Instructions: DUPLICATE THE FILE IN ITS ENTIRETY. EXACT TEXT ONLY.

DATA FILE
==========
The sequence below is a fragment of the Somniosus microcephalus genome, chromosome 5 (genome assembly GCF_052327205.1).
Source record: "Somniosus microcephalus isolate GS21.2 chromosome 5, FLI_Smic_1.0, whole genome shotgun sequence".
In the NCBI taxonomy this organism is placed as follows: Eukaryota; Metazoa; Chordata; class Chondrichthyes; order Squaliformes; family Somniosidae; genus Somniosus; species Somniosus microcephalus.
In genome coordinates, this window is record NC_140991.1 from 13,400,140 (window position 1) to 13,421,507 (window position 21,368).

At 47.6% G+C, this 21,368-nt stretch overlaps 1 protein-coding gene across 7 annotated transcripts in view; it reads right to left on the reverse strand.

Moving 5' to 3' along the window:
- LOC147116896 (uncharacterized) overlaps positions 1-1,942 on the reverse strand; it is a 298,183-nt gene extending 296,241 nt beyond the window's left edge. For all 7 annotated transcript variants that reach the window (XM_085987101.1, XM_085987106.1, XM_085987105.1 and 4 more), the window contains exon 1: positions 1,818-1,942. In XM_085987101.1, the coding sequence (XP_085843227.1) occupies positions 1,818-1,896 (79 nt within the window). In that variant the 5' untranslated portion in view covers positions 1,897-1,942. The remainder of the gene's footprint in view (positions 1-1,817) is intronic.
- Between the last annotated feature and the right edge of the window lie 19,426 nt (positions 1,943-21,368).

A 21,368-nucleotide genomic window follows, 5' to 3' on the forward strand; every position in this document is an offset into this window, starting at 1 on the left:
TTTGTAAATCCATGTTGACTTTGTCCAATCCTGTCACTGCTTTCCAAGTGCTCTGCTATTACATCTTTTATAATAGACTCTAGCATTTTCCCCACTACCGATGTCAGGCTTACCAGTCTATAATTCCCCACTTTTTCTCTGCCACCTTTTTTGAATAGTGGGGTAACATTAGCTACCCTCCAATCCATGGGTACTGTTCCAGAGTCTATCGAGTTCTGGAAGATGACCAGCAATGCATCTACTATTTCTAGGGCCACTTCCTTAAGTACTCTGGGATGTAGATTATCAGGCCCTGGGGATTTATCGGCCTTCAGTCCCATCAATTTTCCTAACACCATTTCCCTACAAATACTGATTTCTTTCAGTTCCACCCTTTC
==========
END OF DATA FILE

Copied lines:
The sequence below is a fragment of the Somniosus microcephalus genome, chromosome 5 (genome assembly GCF_052327205.1).
Source record: "Somniosus microcephalus isolate GS21.2 chromosome 5, FLI_Smic_1.0, whole genome shotgun sequence".
In the NCBI taxonomy this organism is placed as follows: Eukaryota; Metazoa; Chordata; class Chondrichthyes; order Squaliformes; family Somniosidae; genus Somniosus; species Somniosus microcephalus.
In genome coordinates, this window is record NC_140991.1 from 13,400,140 (window position 1) to 13,421,507 (window position 21,368).

At 47.6% G+C, this 21,368-nt stretch overlaps 1 protein-coding gene across 7 annotated transcripts in view; it reads right to left on the reverse strand.

Moving 5' to 3' along the window:
- LOC147116896 (uncharacterized) overlaps positions 1-1,942 on the reverse strand; it is a 298,183-nt gene extending 296,241 nt beyond the window's left edge. For all 7 annotated transcript variants that reach the window (XM_085987101.1, XM_085987106.1, XM_085987105.1 and 4 more), the window contains exon 1: positions 1,818-1,942. In XM_085987101.1, the coding sequence (XP_085843227.1) occupies positions 1,818-1,896 (79 nt within the window). In that variant the 5' untranslated portion in view covers positions 1,897-1,942. The remainder of the gene's footprint in view (positions 1-1,817) is intronic.
- Between the last annotated feature and the right edge of the window lie 19,426 nt (positions 1,943-21,368).

A 21,368-nucleotide genomic window follows, 5' to 3' on the forward strand; every position in this document is an offset into this window, starting at 1 on the left:
TTTGTAAATCCATGTTGACTTTGTCCAATCCTGTCACTGCTTTCCAAGTGCTCTGCTATTACATCTTTTATAATAGACTCTAGCATTTTCCCCACTACCGATGTCAGGCTTACCAGTCTATAATTCCCCACTTTTTCTCTGCCACCTTTTTTGAATAGTGGGGTAACATTAGCTACCCTCCAATCCATGGGTACTGTTCCAGAGTCTATCGAGTTCTGGAAGATGACCAGCAATGCATCTACTATTTCTAGGGCCACTTCCTTAAGTACTCTGGGATGTAGATTATCAGGCCCTGGGGATTTATCGGCCTTCAGTCCCATCAATTTTCCTAACACCATTTCCCTACAAATACTGATTTCTTTCAGTTCCACCCTTTC